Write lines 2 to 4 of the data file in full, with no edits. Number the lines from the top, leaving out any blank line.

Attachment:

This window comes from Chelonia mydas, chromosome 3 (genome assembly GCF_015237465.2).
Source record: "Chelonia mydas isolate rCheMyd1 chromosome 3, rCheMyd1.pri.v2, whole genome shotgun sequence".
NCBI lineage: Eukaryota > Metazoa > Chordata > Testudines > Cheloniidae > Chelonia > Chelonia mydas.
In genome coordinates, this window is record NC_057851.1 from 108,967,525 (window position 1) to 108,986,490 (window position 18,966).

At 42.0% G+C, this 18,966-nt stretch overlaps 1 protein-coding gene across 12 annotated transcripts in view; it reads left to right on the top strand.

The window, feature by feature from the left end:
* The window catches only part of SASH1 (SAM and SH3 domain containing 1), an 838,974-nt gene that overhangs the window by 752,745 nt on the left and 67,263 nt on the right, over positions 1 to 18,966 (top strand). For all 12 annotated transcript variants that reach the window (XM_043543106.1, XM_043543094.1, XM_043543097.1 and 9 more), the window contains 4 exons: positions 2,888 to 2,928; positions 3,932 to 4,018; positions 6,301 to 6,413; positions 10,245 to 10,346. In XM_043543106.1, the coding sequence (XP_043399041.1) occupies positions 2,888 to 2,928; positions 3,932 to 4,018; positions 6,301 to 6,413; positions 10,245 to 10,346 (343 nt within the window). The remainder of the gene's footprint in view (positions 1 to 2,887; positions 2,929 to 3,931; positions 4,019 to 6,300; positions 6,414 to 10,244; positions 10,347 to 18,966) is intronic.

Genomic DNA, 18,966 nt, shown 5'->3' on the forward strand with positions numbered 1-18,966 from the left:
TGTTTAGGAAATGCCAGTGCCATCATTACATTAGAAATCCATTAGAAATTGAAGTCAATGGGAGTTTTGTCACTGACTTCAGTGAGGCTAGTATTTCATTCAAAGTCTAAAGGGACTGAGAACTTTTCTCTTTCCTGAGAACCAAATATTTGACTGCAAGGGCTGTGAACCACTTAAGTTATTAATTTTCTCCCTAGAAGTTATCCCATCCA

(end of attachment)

Source record: "Chelonia mydas isolate rCheMyd1 chromosome 3, rCheMyd1.pri.v2, whole genome shotgun sequence".
NCBI lineage: Eukaryota > Metazoa > Chordata > Testudines > Cheloniidae > Chelonia > Chelonia mydas.
In genome coordinates, this window is record NC_057851.1 from 108,967,525 (window position 1) to 108,986,490 (window position 18,966).